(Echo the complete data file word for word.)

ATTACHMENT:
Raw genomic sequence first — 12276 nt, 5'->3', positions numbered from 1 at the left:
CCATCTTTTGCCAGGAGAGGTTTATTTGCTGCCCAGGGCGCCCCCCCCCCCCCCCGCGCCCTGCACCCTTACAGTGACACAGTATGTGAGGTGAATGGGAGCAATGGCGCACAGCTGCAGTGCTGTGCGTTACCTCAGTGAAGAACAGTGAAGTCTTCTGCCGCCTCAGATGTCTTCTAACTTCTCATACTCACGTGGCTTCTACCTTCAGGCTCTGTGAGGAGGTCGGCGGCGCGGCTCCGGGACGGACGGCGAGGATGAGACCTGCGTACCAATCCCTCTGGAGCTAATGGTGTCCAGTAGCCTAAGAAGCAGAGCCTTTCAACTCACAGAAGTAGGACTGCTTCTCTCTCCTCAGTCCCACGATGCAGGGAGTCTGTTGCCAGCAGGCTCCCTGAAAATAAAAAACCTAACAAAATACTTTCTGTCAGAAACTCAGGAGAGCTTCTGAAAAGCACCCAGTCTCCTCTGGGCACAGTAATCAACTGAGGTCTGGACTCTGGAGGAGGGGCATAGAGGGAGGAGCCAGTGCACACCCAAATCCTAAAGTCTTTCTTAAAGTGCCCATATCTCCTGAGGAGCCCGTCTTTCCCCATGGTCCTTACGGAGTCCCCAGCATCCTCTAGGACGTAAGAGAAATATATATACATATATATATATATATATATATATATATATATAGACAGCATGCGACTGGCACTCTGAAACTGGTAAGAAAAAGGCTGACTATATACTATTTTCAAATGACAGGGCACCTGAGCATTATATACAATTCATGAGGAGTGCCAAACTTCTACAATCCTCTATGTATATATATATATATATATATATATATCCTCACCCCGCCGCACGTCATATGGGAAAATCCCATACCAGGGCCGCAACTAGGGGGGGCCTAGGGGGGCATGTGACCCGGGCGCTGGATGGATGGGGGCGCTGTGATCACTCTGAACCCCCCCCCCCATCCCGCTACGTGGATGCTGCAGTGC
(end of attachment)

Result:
Raw genomic sequence first — 12276 nt, 5'->3', positions numbered from 1 at the left:
CCATCTTTTGCCAGGAGAGGTTTATTTGCTGCCCAGGGCGCCCCCCCCCCCCCCCGCGCCCTGCACCCTTACAGTGACACAGTATGTGAGGTGAATGGGAGCAATGGCGCACAGCTGCAGTGCTGTGCGTTACCTCAGTGAAGAACAGTGAAGTCTTCTGCCGCCTCAGATGTCTTCTAACTTCTCATACTCACGTGGCTTCTACCTTCAGGCTCTGTGAGGAGGTCGGCGGCGCGGCTCCGGGACGGACGGCGAGGATGAGACCTGCGTACCAATCCCTCTGGAGCTAATGGTGTCCAGTAGCCTAAGAAGCAGAGCCTTTCAACTCACAGAAGTAGGACTGCTTCTCTCTCCTCAGTCCCACGATGCAGGGAGTCTGTTGCCAGCAGGCTCCCTGAAAATAAAAAACCTAACAAAATACTTTCTGTCAGAAACTCAGGAGAGCTTCTGAAAAGCACCCAGTCTCCTCTGGGCACAGTAATCAACTGAGGTCTGGACTCTGGAGGAGGGGCATAGAGGGAGGAGCCAGTGCACACCCAAATCCTAAAGTCTTTCTTAAAGTGCCCATATCTCCTGAGGAGCCCGTCTTTCCCCATGGTCCTTACGGAGTCCCCAGCATCCTCTAGGACGTAAGAGAAATATATATACATATATATATATATATATATATATATATATATAGACAGCATGCGACTGGCACTCTGAAACTGGTAAGAAAAAGGCTGACTATATACTATTTTCAAATGACAGGGCACCTGAGCATTATATACAATTCATGAGGAGTGCCAAACTTCTACAATCCTCTATGTATATATATATATATATATATATATATCCTCACCCCGCCGCACGTCATATGGGAAAATCCCATACCAGGGCCGCAACTAGGGGGGGCCTAGGGGGGCATGTGACCCGGGCGCTGGATGGATGGGGGCGCTGTGATCACTCTGAACCCCCCCCCCCATCCCGCTACGTGGATGCTGCAGTGC